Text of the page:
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American Tract Society Bible Dictionary
The son of Haran, and nephew of Abraham, followed his uncle from Ur, and afterwards from Haran, to settle in Canaan, Genesis 11:31 12:4-6 13:1 . Abraham always had a great affection for him, and when they could not continue longer together in Canaan, because they both had large flocks and their shepherds sometimes quarreled, Genesis 13:5-7 , he gave Lot the choice of his abode. Lot chose the plain of Sodom, which appears then to have been the most fertile parts of the land. Here he continued to dwell till the destruction of Sodom and the adjacent cities. He was a righteous man even in Sodom, 2 Peter 2:7; but the calamities consequent upon his choice of this residence-his capture by eastern marauders, the molestation caused by his ungodly and vicious neighbors, the loss of his property in the burning city, the destruction of his sons-in-law and of his wife-if they do not prove that he regarded ease and profit more than duty, show that the most beautiful and fruitful land is not always the best; the profligacy of its citizens may sink it into the abyss of perdition, and endanger all who have any concern with it. Lot's wife, looking back with disobedient regrets, and arrested by the threatened judgment midway in her flight to the mountain, is an awful warning to all who turn their faces Zionward, but are unwilling to leave all for Christ, Genesis 19:1-38 Luke 17:32 .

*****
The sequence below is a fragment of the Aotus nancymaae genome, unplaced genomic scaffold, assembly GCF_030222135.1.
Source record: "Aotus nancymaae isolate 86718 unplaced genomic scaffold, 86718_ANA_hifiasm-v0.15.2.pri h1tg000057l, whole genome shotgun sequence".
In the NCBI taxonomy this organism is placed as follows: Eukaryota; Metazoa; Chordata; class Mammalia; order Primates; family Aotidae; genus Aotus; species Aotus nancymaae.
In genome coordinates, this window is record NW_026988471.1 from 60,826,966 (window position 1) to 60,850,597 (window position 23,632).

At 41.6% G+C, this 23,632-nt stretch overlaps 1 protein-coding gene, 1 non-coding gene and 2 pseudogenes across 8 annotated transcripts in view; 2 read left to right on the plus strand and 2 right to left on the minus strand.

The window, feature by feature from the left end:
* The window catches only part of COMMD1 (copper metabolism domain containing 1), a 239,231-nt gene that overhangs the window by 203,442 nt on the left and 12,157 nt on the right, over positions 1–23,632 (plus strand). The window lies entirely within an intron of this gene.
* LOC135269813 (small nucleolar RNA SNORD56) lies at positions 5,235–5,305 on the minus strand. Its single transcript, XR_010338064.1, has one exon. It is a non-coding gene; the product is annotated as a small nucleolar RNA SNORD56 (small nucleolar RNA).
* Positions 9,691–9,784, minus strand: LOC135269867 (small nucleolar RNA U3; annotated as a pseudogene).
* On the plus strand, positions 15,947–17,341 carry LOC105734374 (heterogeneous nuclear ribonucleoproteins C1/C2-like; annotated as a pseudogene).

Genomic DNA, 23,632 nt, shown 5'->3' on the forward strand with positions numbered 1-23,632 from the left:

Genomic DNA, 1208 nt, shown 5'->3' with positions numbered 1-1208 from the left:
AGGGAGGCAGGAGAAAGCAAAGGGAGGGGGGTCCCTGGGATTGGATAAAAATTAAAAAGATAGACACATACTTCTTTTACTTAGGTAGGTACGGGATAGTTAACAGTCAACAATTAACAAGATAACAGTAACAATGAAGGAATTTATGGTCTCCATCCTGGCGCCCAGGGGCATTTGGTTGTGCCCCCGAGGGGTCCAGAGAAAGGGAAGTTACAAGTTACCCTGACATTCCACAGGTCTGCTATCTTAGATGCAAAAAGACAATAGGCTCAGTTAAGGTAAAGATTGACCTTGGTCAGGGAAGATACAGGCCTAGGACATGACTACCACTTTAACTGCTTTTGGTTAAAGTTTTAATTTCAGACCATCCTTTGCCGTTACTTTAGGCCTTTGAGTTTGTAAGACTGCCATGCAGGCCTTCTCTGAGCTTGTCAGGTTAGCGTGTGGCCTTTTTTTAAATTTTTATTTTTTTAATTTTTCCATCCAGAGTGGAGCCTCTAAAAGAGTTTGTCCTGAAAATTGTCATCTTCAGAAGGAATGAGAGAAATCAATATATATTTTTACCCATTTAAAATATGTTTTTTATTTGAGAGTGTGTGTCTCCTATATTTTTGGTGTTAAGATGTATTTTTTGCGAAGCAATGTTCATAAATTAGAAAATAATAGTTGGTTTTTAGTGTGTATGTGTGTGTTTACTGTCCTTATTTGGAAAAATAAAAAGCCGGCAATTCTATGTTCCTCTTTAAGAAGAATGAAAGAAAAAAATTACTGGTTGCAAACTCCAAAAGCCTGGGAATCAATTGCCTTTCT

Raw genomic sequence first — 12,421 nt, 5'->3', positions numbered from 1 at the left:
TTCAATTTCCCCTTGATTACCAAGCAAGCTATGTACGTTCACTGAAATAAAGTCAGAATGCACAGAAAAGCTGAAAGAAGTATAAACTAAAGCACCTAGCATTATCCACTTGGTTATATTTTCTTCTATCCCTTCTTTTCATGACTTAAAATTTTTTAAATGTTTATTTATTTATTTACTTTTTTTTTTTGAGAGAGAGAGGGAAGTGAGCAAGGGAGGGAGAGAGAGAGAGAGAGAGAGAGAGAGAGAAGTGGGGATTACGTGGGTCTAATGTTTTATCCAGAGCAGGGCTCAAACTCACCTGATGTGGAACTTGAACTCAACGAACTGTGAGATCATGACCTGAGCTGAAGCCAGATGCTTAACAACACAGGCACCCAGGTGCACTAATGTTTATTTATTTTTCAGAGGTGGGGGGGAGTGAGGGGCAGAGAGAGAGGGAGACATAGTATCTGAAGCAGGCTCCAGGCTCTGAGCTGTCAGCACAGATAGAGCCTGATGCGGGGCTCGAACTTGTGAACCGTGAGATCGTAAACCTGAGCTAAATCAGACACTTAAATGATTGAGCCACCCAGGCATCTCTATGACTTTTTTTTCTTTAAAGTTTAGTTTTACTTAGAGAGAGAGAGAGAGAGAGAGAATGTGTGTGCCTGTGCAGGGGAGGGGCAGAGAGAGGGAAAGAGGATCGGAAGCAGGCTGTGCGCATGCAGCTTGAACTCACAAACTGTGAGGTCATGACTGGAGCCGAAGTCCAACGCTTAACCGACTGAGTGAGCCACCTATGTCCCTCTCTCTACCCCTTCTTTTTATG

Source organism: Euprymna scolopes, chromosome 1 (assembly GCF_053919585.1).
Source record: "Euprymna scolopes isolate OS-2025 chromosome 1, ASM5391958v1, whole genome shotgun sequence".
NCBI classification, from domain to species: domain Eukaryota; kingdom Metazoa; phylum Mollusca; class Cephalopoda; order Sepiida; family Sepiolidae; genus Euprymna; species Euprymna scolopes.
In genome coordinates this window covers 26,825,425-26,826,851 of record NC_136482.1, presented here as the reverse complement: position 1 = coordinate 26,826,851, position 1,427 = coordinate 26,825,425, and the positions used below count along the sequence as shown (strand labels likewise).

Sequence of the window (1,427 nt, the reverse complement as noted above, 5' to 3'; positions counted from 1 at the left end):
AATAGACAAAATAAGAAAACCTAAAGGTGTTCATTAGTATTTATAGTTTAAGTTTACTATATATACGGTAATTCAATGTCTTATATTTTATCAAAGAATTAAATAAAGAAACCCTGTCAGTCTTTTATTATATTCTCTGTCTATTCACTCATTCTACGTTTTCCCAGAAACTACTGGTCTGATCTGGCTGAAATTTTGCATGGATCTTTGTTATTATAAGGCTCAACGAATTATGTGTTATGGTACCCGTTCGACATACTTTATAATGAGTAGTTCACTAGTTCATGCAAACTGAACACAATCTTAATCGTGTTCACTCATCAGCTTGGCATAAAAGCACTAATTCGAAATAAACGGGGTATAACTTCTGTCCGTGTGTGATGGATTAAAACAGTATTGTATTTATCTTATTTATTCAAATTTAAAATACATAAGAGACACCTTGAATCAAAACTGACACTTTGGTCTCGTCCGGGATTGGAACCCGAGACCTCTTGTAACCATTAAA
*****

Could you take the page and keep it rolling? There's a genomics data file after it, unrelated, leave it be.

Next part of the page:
These files are public domain and are a derivative of the topics are from American Tract Society Bible Dictionary published in 1859.
Rand, W. W. Entry for 'Lot'. American Tract Society Bible Dictionary. https://www.studylight.org/dictionaries/eng/ats/l/lot.html. 1859.